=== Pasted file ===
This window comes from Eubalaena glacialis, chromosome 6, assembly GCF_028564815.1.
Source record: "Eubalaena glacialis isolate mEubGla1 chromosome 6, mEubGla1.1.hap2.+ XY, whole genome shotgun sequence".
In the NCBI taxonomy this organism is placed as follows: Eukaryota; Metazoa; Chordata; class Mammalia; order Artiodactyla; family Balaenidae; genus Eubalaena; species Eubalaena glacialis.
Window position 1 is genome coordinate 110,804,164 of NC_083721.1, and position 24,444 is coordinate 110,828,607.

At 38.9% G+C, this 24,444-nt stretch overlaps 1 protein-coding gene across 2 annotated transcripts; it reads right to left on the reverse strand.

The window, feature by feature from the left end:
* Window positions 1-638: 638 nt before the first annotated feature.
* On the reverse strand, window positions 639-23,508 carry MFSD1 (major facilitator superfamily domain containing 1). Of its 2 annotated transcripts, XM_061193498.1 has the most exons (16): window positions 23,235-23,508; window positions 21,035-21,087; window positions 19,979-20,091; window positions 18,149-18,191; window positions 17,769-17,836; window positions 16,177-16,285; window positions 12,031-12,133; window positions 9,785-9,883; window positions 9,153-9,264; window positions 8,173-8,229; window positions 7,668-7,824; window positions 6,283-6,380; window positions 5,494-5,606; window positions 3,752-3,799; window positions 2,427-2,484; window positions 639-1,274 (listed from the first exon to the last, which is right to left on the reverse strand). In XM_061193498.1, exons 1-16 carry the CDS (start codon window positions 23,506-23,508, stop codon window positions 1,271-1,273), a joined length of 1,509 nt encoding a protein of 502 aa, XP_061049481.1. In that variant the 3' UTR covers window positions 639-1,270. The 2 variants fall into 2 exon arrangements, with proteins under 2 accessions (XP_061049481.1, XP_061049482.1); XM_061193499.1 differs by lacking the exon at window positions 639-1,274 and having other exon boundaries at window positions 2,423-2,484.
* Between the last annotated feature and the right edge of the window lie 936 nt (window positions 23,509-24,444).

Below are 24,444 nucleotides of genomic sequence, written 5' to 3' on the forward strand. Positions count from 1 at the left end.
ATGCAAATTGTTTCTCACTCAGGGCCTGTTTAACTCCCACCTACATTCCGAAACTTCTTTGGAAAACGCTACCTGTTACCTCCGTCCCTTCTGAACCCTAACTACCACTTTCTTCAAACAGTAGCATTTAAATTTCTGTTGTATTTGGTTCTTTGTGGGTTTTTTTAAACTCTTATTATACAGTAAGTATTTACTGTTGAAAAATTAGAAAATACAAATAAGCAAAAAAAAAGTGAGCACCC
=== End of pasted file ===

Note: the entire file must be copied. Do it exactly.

This window comes from Eubalaena glacialis, chromosome 6, assembly GCF_028564815.1.
Source record: "Eubalaena glacialis isolate mEubGla1 chromosome 6, mEubGla1.1.hap2.+ XY, whole genome shotgun sequence".
In the NCBI taxonomy this organism is placed as follows: Eukaryota; Metazoa; Chordata; class Mammalia; order Artiodactyla; family Balaenidae; genus Eubalaena; species Eubalaena glacialis.
Window position 1 is genome coordinate 110,804,164 of NC_083721.1, and position 24,444 is coordinate 110,828,607.

At 38.9% G+C, this 24,444-nt stretch overlaps 1 protein-coding gene across 2 annotated transcripts; it reads right to left on the reverse strand.

The window, feature by feature from the left end:
* Window positions 1-638: 638 nt before the first annotated feature.
* On the reverse strand, window positions 639-23,508 carry MFSD1 (major facilitator superfamily domain containing 1). Of its 2 annotated transcripts, XM_061193498.1 has the most exons (16): window positions 23,235-23,508; window positions 21,035-21,087; window positions 19,979-20,091; window positions 18,149-18,191; window positions 17,769-17,836; window positions 16,177-16,285; window positions 12,031-12,133; window positions 9,785-9,883; window positions 9,153-9,264; window positions 8,173-8,229; window positions 7,668-7,824; window positions 6,283-6,380; window positions 5,494-5,606; window positions 3,752-3,799; window positions 2,427-2,484; window positions 639-1,274 (listed from the first exon to the last, which is right to left on the reverse strand). In XM_061193498.1, exons 1-16 carry the CDS (start codon window positions 23,506-23,508, stop codon window positions 1,271-1,273), a joined length of 1,509 nt encoding a protein of 502 aa, XP_061049481.1. In that variant the 3' UTR covers window positions 639-1,270. The 2 variants fall into 2 exon arrangements, with proteins under 2 accessions (XP_061049481.1, XP_061049482.1); XM_061193499.1 differs by lacking the exon at window positions 639-1,274 and having other exon boundaries at window positions 2,423-2,484.
* Between the last annotated feature and the right edge of the window lie 936 nt (window positions 23,509-24,444).

Below are 24,444 nucleotides of genomic sequence, written 5' to 3' on the forward strand. Positions count from 1 at the left end.
ATGCAAATTGTTTCTCACTCAGGGCCTGTTTAACTCCCACCTACATTCCGAAACTTCTTTGGAAAACGCTACCTGTTACCTCCGTCCCTTCTGAACCCTAACTACCACTTTCTTCAAACAGTAGCATTTAAATTTCTGTTGTATTTGGTTCTTTGTGGGTTTTTTTAAACTCTTATTATACAGTAAGTATTTACTGTTGAAAAATTAGAAAATACAAATAAGCAAAAAAAAAGTGAGCACCC